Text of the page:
Accounting for Slipping and Other False Negatives in Logistic Models of Student Learning

Christopher J. MacLellan, Ran Liu, Kenneth R. Koedinger
2015 Educational Data Mining  
Additive Factors Model (AFM) and Performance Factors Analysis (PFA) are two popular models of student learning that employ logistic regression to estimate parameters and predict performance. This is in contrast to Bayesian Knowledge Tracing (BKT) which uses a Hidden Markov Model formalism. While all three models tend to make similar predictions, they differ in their parameterization of student learning. One key difference is that BKT has parameters for the slipping rates of learned skills,
more » ... as the logistic models do not. Thus, the logistic models assume that as students get more practice their probability of correctly answering monotonically converges to 100%, whereas BKT allows monotonic convergence to lower probabilities. In this paper, we present a novel modification of logistic regression that allows it to account for situations resulting in false negative student actions (e.g., slipping on known skills). We apply this new regression approach to create two new methods AFM+Slip and PFA+Slip and compare the performance of these new models to traditional AFM, PFA, and BKT. We find that across five datasets the new slipping models have the highest accuracy on 10-fold cross validation. We also find evidence that the slip parameters better enable the logistic models to fit steep learning rates, rather than better fitting the tail of learning curves as we expected. Lastly, we explore the use of high slip values as an indicator of skills that might benefit from skill label refinement. We find that after refining the skill model for one dataset using this approach the traditional model fit improved to be on par with the slip model.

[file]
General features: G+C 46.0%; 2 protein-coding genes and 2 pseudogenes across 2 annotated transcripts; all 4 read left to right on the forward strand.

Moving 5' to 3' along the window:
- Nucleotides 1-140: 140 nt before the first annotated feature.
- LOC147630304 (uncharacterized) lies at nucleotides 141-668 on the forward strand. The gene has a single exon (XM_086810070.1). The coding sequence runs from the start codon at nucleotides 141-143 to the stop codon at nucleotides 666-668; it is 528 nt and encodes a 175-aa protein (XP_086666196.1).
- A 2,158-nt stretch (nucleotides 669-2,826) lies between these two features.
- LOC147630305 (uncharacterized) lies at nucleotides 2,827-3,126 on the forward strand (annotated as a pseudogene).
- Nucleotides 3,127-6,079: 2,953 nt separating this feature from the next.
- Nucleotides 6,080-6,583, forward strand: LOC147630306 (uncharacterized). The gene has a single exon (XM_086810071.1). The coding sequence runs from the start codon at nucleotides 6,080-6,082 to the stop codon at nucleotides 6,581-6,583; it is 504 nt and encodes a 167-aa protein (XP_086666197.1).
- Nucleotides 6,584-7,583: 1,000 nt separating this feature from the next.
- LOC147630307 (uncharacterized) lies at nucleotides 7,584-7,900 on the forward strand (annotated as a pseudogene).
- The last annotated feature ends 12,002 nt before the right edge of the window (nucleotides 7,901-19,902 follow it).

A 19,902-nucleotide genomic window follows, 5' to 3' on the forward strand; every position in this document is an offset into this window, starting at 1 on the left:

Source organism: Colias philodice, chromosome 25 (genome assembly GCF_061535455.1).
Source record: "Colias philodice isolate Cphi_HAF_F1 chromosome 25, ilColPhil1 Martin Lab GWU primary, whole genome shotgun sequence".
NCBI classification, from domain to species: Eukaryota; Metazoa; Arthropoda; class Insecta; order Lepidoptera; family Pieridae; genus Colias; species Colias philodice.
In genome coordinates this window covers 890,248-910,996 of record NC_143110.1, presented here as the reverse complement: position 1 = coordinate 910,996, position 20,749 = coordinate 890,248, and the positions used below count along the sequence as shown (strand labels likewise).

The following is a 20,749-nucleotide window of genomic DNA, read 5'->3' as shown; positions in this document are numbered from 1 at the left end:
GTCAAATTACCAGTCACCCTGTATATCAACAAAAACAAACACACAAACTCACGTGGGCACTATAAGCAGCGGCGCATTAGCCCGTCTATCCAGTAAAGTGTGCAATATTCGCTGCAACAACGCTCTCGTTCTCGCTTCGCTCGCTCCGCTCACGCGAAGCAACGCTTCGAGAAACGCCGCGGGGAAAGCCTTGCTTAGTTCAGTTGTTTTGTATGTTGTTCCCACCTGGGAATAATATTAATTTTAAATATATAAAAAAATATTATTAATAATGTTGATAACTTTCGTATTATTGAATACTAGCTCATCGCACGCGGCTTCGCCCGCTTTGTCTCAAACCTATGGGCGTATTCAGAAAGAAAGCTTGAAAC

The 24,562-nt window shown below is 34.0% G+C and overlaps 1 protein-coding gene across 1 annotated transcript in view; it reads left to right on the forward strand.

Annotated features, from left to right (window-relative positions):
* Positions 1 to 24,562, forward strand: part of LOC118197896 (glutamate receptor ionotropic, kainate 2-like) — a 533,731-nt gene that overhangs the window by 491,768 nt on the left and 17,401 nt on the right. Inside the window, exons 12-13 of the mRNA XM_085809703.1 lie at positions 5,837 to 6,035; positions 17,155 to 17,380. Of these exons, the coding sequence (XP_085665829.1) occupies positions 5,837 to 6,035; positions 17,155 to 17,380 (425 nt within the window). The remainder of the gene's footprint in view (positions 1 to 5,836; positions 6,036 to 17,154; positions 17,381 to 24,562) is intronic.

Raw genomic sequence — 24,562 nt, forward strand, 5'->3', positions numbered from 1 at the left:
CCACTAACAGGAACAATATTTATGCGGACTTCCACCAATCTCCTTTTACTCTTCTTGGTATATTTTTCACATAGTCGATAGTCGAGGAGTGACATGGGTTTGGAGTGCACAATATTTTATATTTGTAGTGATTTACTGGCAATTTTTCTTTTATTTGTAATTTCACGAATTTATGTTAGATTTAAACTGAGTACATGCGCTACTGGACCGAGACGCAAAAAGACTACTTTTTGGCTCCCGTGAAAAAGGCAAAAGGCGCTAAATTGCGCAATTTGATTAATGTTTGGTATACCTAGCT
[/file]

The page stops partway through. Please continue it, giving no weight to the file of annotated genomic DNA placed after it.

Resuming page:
dblp:conf/edm/MacLellanLK15 fatcat:4zgbr2wbcveqbpsqbmbqfyibom